So, a helpful tip for winter photography is always to leave the house with multiple fully charged batteries. 3 or 4 batteries are usually enough to get through a full day of being outdoors in the cold. Keep one battery in the camera while the others are kept safe in a warm pocket or right inside your jacket. Body heat will keep the batteries warm and fully charged.

Replace the battery inside the camera when you see it drop to roughly 50% with one of the warm batteries. Then, rewarm the used battery to regain a bit of its juice and keep it going for longer. By cycling through batteries like this throughout the day, you’ll be sure always to have a working battery when you really need it.

Note that on freezing days, batteries can drain remarkably fast. So unless you expect to need your camera at any moment’s notice, it may just be easier to keep all the batteries warm and simply put one in the camera only when you need it.

4. Use contrast in your images

With time behind the camera, you’ll likely find the bright white of the snow on a sunny day or the bland, grey of snow on a gloomy day can present some challenges. However, it is also an excellent chance to get creative with your photography and get some great images.

The uniformity of snow gives a photographer an excellent opportunity to inject some stark contrast into their images and get some impressive shots. On sunny days when the snow is blinding white, look for areas of shadow or dark objects to contrast. One tip is to try some black and white photography to add contrast to your winter images.

Likewise, on grey, seemingly colorless days, take some friends out snowshoeing with you and have them wear their brightest colors. A flash of bright color in such an image can make for a real impact.

Also, pay attention to how snow covers everything it settles on and can quickly hide the landscape’s topography under a soft blanket. In this case, any well defined, hard-edged object can really stand out and produce a very powerful effect on the image.

winter photography tips and contrast: black and white photo of snow and sky

The bright white of the snow on a sunny day can contrast to darker objects in the scene and is a great chance to try out some black and white photography. Photo: Taylor Kipfer

5. Pack for the cold

Bring more layers than you expect to use. Layer effectively so that layers can be added and removed depending on your body temperature and exertion levels. I myself have been guilty of leaving a layer or two behind to save room with all the extra camera gear stuffed in my bag. But, I have almost exclusively regretted this decision.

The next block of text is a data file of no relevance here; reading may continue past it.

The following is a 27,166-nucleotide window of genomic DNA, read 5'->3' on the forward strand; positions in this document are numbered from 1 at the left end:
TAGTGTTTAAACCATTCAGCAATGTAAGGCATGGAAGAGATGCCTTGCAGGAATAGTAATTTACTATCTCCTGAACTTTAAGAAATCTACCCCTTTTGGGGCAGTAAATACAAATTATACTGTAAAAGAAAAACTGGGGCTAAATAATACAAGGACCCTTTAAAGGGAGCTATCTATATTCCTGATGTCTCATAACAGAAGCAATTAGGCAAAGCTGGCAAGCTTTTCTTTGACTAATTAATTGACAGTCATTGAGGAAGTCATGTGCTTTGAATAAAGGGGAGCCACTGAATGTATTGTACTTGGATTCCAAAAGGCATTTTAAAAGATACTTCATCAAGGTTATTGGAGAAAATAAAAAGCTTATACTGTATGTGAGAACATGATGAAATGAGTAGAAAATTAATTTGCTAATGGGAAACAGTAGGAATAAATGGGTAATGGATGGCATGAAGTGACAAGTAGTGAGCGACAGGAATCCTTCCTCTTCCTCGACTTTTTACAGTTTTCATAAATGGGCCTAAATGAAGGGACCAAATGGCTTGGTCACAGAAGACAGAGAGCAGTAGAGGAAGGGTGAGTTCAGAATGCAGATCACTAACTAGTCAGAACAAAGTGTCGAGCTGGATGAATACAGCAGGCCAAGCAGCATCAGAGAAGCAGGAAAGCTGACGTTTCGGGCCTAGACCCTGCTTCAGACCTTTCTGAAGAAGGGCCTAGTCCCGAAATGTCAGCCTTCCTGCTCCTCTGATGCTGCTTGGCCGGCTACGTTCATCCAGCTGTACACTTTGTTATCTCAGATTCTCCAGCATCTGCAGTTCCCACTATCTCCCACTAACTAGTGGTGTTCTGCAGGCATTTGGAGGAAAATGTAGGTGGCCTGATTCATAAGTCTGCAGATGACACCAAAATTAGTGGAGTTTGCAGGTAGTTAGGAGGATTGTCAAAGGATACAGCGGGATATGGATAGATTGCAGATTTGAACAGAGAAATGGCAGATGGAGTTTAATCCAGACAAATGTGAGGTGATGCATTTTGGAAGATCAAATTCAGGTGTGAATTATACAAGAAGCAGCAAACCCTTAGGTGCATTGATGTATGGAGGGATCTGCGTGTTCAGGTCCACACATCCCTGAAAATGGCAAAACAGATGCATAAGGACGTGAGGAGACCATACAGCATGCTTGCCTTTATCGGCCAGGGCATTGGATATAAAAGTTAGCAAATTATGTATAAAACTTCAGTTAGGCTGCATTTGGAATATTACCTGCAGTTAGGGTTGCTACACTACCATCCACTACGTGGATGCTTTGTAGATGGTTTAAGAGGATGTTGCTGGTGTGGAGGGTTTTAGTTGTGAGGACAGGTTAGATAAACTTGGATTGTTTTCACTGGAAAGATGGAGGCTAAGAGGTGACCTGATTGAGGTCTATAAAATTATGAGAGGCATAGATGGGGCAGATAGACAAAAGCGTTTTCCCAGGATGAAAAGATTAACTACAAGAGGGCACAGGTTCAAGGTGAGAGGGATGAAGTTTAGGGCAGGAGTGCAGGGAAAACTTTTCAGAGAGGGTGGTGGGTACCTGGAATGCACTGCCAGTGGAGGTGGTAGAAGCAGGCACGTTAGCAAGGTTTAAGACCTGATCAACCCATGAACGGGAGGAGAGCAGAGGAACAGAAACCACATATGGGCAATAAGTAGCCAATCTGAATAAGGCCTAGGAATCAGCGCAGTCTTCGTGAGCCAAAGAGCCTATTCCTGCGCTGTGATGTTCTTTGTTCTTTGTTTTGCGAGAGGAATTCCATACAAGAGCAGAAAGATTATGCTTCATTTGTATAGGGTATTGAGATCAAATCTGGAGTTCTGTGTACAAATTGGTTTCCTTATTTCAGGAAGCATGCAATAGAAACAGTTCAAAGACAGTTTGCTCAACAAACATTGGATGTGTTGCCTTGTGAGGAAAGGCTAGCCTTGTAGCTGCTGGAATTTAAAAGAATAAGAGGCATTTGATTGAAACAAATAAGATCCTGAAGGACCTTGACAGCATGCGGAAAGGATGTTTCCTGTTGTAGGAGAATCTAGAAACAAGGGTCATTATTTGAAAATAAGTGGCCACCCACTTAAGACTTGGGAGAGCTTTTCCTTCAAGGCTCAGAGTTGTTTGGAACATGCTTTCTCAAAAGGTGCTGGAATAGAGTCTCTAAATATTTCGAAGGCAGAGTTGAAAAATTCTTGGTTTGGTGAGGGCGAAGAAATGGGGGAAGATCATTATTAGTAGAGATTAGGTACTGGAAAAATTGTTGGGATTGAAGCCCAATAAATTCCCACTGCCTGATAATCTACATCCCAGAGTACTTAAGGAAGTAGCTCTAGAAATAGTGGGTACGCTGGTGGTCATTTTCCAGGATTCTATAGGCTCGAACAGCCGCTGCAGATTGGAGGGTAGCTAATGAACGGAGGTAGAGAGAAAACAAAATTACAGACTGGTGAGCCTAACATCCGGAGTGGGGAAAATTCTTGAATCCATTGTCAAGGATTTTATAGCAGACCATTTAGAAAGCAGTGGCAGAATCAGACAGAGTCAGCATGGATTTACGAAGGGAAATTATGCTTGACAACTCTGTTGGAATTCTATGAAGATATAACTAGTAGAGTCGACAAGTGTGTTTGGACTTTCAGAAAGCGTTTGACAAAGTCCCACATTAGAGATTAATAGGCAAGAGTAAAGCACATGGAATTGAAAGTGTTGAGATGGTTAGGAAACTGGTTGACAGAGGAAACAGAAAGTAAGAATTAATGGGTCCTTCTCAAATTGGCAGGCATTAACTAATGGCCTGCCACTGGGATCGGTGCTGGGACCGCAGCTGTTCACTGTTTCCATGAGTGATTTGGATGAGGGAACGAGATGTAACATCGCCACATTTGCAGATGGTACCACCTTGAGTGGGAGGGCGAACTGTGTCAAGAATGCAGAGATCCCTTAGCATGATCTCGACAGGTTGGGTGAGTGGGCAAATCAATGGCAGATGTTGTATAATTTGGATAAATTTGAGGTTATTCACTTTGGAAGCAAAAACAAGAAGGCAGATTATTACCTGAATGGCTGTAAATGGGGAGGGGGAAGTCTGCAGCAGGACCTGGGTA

Don’t leave layers behind just to save room. A camera won’t be of much help if you or a partner get cold while afield.

Another recommendation is that you may also want to purchase some thin gloves or glove liners to keep your hands protected from the wind and cold when photographing. Large gloves are often too burly to manage the buttons and dials on a camera (or may not be touchscreen sensitive for using your phone).

However, a thin pair of glove liners (like these) can be worn inside your larger gloves. You can slip off the over-gloves when you want to take a shot, but still, leave your hands protected. In high winds or extreme cold, this really becomes a necessity to avoid near-immediate frostnip or windburn.

Read More:
Covering The Extremities: Prepare For The Snowshoeing Season
Snowshoeing Dress Code: What Clothing To Wear

Great photos await

By applying some (or all) of these tips to your winter photography, I hope you’ll find yourself with some better photos from your snowshoe outings. Also, you’ll feel a little more comfortable while doing so.

Winter is, by far, my favourite time to be out with a camera. In fact, the difficult conditions make it even more enjoyable when I get the exact image I was after. Good luck out there!

What other tips do you have for winter photography? Please share your suggestions with us in the comments below.

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About the author

Taylor Kipfer

Taylor lives in Ottawa, Canada where he works as an adventure photographer. During the winter months he is often out snowshoeing and winter camping deep in the remote Ontario and Quebec bush. During the summer he can be found canoeing or rock climbing with a camera not far away.